AUGUSTA, Maine — New rules governing the restraint of students in public schools have gone too far and need to be changed less than a year after they were instituted, according to educators who gathered Wednesday at the State House.
Chapter 33 of the Maine Department of Education’s rules has been a focus of lawmakers and the department since at least 2010 after complaints from parents about their children being physically restrained and, in some cases, secluded in “safe rooms.” The Legislature formed a stakeholder’s group instead of enacting a bill that was proposed at the time. The recommendations were put into law in March of 2012, but began to attract widespread criticism as soon as the current school year began last fall.
The Department of Education told the Bangor Daily News in November 2012 that because of timing and the fact that the department had already gone through a rulemaking process, if there are to be more changes to Chapter 33, they will have to be made by the Legislature. Despite that, Sen. Thomas Saviello, R-Wilton, has proposed a resolve directing the Department of Education to amend its rules.
“Teachers want to teach,” said Saviello during a press conference Wednesday morning. “The way Chapter 33 was written, it took that ability out of their hands. Chapter 33 is well intended but it needs to be clarified. It needs to be modified to allow our teachers to teach again.”
Specifically, Saviello has asked the department to make adjustments to its definition of “physical escort” so that a teacher can place hands on a student “for the purpose of inducing that student to walk to a safe location.” Some teachers have interpreted the new Chapter 33 rules to mean that they cannot touch a student unless his or her behavior poses an imminent physical threat to the student or others.
“A lot of classroom teachers have been told by administrators that they may not put their hands on children,” said Lois Kilby-Chesley, president of the Maine Education Association, who also spoke at the press conference. “The word ‘imminent’ is the problem. What you consider an imminent risk might not be what I think imminent is.”
Saviello also asks that the term “physical restraint” in the rule be more precisely defined and that it be made clear that physical restraint or seclusion are appropriate responses to a student who is destroying property or “disrupting the educational environment.”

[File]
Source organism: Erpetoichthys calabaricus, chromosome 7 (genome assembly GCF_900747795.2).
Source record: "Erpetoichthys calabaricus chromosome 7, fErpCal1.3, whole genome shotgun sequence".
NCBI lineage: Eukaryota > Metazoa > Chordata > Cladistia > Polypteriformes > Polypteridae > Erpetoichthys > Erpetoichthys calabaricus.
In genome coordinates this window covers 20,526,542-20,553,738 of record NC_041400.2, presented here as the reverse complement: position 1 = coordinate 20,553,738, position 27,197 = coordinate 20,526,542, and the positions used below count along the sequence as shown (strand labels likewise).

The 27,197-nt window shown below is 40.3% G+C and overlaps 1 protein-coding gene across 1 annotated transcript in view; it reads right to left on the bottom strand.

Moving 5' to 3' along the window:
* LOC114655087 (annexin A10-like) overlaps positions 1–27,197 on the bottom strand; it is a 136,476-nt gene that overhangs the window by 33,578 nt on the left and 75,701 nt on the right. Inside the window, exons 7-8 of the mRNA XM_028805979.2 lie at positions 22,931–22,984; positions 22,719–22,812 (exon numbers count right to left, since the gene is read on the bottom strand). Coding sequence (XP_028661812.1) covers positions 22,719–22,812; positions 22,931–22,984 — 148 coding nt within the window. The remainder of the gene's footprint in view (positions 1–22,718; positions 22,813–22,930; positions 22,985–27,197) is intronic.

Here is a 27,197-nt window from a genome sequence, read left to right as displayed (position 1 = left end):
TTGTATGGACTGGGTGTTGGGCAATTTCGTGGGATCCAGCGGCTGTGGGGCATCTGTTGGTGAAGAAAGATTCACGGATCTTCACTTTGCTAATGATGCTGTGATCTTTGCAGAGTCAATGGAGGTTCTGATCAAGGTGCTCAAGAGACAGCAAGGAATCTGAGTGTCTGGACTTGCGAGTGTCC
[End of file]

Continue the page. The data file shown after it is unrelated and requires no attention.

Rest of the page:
Jill Watson, who in addition to being a special education teacher in Readfield-area RSU 38 is the district’s safety coordinator, said not being able to react physically to a student who is acting out, in addition to disrupting classrooms, also sends a message to other students that bad behavior reaps few consequences.
“Several students have learned that these rules give them power and some are playing to that, making it that the adult in the environment has no control,” said Watson. “Our classrooms are supposed to be safe learning environments. The rules just don’t work in the real-life classroom. I don’t believe these rules are doing what they’re intended to do.”
But not everyone supports more changes to Chapter 33, including the American Civil Liberties Union of Maine, which in a press release said Saviello’s proposal “seems to be grounded in misinterpretation of the existing guidelines for student restraints.”
Shenna Bellows, the group’s executive director, said emergency legislation is no way to change the rule.
“Rule 33 was crafted as part of a thoughtful yearlong process involving key stakeholders, educators and the Department of Education and it should not be gutted by legislators in a matter of days,” said Bellows. “We should focus on educating people about what this rule actually says and does, not undermine it with emergency legislation that disregards the entire process.”